In the past few weeks I’ve experienced an inordinate amount of conflict in several different arenas of life. Not necessarily the in-your-face argument type of conflict, thought there’s been a few of those. For the most part it is the annoying, simmering, festering “I’m sick of this sh!t” kind of conflict. I’m not sure what that’s all about. As I sit and ponder in the quiet this morning I’ve concluded that it may simply be the random peaks and valleys of this life journey. Of course, since I’m the common denominator, I must also consider that  it may be more about me and less about others.

As I think through the various conflicts I realize that in many cases I’ve lost my patience. Unmet expectations, unkept promises, inability to see certain things, and what appears to be a general unwillingness to change brings out in me frustration and then anger. Since I am by temperament a conflict avoider, things tend to get stuffed, then build up.

In today’s chapter, Peter reminds the early followers of Jesus of God’s patience. We believers and our institutions have often been guilty of painting God as condemning and quick to judgement. Peter’s description is the opposite. He describes God as patient to the point that people accuse Him of being uncaring or absent. The motivation of God’s patience, Peter declares, is His desire for every single person to wake up, smell the coffee, and make a positive change in life direction.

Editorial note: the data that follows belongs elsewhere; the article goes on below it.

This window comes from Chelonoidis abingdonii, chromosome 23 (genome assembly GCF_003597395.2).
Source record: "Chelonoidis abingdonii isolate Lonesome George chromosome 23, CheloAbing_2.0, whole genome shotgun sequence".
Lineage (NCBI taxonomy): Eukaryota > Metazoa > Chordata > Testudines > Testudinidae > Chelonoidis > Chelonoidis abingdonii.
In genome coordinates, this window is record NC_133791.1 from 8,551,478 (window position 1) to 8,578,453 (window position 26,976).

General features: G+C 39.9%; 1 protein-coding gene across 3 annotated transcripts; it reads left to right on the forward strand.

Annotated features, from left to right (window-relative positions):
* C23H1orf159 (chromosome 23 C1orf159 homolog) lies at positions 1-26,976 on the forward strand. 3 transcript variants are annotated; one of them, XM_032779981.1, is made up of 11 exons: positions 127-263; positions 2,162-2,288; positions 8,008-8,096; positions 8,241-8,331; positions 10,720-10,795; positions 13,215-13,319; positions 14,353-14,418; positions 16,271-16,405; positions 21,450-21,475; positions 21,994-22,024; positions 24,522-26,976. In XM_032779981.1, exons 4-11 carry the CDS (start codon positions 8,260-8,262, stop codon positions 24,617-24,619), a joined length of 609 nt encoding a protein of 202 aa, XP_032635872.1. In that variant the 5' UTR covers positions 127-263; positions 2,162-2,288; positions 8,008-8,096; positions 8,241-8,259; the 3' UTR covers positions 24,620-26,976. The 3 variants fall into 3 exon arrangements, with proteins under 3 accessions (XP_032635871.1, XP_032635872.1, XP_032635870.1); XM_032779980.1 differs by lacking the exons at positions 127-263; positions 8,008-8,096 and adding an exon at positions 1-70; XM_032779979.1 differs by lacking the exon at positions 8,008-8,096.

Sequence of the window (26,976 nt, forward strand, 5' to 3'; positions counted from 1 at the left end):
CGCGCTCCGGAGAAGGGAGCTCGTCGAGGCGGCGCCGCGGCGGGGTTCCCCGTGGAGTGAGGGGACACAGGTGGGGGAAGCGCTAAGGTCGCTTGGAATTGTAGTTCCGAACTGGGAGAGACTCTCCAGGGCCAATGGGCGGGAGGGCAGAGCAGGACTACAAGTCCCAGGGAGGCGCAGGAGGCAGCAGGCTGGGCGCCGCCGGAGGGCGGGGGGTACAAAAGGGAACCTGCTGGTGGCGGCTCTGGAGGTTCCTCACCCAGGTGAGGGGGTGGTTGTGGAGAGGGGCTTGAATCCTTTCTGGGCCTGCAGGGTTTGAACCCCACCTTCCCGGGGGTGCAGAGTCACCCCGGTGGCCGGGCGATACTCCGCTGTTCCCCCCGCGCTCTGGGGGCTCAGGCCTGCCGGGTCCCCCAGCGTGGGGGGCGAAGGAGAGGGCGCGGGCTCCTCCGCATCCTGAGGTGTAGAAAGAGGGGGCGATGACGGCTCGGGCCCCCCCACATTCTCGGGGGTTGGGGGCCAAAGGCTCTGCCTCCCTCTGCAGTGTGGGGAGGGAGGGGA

This leads me to look back and revisit my own long periods of wayward wandering. Times when I didn’t live up to expectation, didn’t keep my promises, was blind to see my own issues, and held a fairly steady unwillingness to change. God was patient. Eventually, I found my way (though I’m still in process).

I know the golden rule is “do unto others as you would have others do unto you.” This morning I’m reminded of what must be the platinum rule: “Do unto others as God has done unto me.” Jesus said, “As I have loved you, so you should love one another.” That includes patience and an oft forgotten concept: long-suffering.

This morning I’m thinking about conflict, and what it says about the things that need to change in me.

Poured Out, Changed, Improved

“Moab has been at rest from youth,